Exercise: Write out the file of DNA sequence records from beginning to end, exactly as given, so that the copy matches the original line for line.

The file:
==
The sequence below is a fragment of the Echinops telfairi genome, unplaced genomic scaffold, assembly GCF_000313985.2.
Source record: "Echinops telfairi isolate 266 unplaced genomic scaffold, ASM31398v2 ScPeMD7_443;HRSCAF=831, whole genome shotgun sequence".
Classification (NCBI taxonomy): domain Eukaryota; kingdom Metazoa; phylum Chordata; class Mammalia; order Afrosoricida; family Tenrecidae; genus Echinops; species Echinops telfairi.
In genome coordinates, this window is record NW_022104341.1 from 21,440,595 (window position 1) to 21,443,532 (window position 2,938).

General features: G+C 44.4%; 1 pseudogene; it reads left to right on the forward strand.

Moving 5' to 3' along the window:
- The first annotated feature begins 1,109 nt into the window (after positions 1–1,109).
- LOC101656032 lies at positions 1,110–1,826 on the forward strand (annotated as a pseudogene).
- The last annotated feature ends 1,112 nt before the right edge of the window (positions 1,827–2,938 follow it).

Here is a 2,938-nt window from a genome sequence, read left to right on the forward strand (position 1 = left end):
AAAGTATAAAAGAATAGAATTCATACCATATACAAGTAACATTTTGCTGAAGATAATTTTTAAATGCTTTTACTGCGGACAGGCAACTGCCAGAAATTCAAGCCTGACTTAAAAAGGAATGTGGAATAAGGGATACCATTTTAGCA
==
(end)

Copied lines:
The sequence below is a fragment of the Echinops telfairi genome, unplaced genomic scaffold, assembly GCF_000313985.2.
Source record: "Echinops telfairi isolate 266 unplaced genomic scaffold, ASM31398v2 ScPeMD7_443;HRSCAF=831, whole genome shotgun sequence".
Classification (NCBI taxonomy): domain Eukaryota; kingdom Metazoa; phylum Chordata; class Mammalia; order Afrosoricida; family Tenrecidae; genus Echinops; species Echinops telfairi.
In genome coordinates, this window is record NW_022104341.1 from 21,440,595 (window position 1) to 21,443,532 (window position 2,938).

General features: G+C 44.4%; 1 pseudogene; it reads left to right on the forward strand.

Moving 5' to 3' along the window:
- The first annotated feature begins 1,109 nt into the window (after positions 1–1,109).
- LOC101656032 lies at positions 1,110–1,826 on the forward strand (annotated as a pseudogene).
- The last annotated feature ends 1,112 nt before the right edge of the window (positions 1,827–2,938 follow it).

Here is a 2,938-nt window from a genome sequence, read left to right on the forward strand (position 1 = left end):
AAAGTATAAAAGAATAGAATTCATACCATATACAAGTAACATTTTGCTGAAGATAATTTTTAAATGCTTTTACTGCGGACAGGCAACTGCCAGAAATTCAAGCCTGACTTAAAAAGGAATGTGGAATAAGGGATACCATTTTAGCA